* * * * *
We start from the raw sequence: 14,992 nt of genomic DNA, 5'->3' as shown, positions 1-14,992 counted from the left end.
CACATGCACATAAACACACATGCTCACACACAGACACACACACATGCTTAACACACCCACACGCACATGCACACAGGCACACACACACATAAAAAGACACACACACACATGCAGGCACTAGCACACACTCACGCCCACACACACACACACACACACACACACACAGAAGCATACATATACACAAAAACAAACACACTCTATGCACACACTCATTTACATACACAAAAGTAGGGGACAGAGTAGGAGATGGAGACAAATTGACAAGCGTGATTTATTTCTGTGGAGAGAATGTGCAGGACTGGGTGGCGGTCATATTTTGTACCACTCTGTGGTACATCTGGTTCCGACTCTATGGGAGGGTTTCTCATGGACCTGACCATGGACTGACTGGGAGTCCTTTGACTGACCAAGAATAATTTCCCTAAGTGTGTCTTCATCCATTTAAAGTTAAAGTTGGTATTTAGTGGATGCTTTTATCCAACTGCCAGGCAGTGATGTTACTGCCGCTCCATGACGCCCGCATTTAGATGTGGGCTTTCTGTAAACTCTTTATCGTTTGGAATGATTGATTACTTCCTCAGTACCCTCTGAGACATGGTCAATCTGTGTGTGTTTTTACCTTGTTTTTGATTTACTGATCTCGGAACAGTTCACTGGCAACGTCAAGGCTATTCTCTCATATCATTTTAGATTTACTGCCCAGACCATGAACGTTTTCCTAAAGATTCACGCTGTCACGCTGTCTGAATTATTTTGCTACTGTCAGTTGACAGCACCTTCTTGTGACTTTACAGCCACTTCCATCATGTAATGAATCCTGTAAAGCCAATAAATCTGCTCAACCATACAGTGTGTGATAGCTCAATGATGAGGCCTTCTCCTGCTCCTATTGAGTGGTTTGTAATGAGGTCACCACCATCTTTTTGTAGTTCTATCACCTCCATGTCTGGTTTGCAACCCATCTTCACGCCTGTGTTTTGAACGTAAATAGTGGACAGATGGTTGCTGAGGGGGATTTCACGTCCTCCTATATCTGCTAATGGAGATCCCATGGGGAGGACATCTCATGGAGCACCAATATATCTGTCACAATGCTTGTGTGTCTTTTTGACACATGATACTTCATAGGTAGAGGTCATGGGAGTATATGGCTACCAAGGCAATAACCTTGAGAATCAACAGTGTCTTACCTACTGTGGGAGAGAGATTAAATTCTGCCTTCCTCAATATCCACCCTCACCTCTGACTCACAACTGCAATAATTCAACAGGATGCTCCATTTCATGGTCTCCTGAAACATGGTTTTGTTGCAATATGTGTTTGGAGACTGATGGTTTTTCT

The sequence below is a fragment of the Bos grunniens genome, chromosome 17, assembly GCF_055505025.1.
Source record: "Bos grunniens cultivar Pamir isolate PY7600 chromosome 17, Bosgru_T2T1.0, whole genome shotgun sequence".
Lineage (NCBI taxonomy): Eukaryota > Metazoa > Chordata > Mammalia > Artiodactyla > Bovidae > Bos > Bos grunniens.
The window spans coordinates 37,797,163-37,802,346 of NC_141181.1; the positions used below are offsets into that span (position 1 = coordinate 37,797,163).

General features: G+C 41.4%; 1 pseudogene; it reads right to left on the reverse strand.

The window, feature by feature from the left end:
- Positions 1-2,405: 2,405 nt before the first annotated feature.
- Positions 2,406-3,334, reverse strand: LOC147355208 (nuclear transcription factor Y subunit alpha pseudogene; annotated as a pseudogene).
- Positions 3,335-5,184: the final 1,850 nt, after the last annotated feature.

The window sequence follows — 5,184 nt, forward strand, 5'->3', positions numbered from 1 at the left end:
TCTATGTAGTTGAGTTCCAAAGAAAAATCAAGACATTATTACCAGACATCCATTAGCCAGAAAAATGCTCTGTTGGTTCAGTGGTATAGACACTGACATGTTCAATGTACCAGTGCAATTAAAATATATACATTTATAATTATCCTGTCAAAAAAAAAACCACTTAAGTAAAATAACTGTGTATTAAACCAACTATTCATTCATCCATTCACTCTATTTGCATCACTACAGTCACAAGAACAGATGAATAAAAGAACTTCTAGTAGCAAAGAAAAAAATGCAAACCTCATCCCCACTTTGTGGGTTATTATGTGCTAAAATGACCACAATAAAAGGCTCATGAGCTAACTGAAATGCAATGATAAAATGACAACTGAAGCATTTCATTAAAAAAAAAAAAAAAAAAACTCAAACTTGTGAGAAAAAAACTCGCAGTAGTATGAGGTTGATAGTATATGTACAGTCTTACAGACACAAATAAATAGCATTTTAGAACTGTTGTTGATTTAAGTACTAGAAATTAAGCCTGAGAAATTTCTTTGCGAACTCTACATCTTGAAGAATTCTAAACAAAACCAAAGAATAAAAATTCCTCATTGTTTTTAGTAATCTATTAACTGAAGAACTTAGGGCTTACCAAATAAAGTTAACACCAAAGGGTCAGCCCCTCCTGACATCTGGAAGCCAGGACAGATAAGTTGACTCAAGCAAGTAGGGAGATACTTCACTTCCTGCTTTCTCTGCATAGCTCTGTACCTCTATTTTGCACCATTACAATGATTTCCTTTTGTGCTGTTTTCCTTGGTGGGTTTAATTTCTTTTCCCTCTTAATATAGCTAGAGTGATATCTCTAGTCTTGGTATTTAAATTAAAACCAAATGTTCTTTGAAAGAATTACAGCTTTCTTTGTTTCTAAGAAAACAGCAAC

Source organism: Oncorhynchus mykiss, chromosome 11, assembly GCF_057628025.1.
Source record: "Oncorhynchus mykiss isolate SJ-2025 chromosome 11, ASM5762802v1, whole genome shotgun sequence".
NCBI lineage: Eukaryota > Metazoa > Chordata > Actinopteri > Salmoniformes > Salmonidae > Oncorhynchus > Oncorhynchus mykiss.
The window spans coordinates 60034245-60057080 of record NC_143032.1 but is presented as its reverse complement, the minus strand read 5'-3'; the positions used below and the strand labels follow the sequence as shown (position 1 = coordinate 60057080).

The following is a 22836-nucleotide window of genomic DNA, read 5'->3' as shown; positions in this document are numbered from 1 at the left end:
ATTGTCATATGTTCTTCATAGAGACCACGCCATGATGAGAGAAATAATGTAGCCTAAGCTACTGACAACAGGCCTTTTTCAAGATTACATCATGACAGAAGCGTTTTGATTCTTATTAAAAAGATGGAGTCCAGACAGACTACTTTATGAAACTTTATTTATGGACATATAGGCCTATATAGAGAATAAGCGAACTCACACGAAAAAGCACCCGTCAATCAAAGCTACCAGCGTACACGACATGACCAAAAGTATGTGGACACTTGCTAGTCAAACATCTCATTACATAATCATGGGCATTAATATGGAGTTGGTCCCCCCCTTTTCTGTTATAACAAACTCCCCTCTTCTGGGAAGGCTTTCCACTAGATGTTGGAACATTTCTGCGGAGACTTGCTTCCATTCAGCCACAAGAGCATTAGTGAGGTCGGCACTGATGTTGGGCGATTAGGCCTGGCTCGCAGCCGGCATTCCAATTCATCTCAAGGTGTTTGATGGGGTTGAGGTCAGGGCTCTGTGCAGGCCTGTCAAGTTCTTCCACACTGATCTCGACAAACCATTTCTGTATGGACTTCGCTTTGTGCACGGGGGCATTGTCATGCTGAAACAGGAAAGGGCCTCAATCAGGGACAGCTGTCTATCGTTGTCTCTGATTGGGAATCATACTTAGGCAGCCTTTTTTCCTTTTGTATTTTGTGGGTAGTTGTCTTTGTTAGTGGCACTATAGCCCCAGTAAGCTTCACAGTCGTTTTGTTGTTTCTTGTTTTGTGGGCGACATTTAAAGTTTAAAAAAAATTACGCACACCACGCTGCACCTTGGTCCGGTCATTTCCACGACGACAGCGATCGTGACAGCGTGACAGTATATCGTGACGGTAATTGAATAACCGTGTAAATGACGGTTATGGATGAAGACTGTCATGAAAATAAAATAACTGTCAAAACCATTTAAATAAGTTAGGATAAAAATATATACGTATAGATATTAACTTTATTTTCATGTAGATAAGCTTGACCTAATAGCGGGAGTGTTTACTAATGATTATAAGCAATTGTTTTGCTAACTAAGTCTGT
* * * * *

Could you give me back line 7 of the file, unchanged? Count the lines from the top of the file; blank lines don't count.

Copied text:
General features: G+C 41.4%; 1 pseudogene; it reads right to left on the reverse strand.